Head above water
In places dominated by the sea and subject to unpredictable and violent forces of nature, destruction and impending collapse is impossible to ignore. In Polynesia this has given rise to an understanding of the world as a place where catastrophe, chaos and collapse are an ever-present part of life, not rare exceptions to the norm.
In Polynesia today people are building bricklayer walls against the sea, as there is a constant threat that the ocean will erode portions of the small and vulnerable islands.
Europeans often thought of Polynesia as the ultimate “South Sea island paradise”. Today Polynesia is increasingly threatened by man-made climate change. Not surprising, as many of the world’s lowest lying islands are found here. The islanders are threatened by rising sea levels, cyclones, floods and earthquakes.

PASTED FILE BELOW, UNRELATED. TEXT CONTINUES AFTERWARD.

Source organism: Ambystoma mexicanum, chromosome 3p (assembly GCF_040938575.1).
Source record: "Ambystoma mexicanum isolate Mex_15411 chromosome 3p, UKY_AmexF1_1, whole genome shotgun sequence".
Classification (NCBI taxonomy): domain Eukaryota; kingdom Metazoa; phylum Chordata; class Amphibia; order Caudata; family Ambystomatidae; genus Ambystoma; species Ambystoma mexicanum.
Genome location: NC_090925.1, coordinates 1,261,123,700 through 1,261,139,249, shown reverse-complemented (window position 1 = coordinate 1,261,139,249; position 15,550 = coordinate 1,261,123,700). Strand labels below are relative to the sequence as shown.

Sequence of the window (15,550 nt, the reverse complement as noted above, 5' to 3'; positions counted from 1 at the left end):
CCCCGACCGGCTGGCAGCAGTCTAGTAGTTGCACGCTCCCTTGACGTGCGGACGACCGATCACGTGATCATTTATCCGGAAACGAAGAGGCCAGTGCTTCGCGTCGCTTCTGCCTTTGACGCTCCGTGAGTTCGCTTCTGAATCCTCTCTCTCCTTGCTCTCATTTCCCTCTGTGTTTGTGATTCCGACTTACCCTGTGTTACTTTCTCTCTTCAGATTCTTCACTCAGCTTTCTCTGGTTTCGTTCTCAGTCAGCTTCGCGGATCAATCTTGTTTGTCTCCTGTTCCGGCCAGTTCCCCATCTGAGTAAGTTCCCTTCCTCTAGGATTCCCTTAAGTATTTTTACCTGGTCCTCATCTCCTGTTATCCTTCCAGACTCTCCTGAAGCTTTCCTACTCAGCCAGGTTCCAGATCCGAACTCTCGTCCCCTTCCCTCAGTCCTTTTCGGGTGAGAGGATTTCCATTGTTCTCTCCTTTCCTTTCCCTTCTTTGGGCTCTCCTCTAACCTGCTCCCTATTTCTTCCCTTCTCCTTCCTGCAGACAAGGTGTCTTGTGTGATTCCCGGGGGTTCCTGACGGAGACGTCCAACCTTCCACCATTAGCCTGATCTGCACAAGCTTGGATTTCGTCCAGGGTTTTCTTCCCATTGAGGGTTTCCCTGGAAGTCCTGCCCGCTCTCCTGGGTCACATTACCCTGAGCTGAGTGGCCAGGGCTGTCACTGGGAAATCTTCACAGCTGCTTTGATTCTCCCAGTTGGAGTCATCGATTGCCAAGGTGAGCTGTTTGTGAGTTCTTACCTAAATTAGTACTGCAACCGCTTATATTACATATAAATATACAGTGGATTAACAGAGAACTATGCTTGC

Climate change presents many new challenges, but coping with the overpowering forces of nature is nothing new. Since coming to these islands 3000 year ago, people have tried to understand the unpredictable forces that surround them and have developed many ways of dealing with their world. The strategies they have chosen are reflected in their stories, art, rituals and technology . Living in an unpredictable world demands both caution, including upholding social and ritual rules (tapu) and at the same time, daring and initiative (mana).
In this section of Collapse we take a look at Polynesian cosmology, art and ritual in order to explore cultural creativity in the face of impending collapse.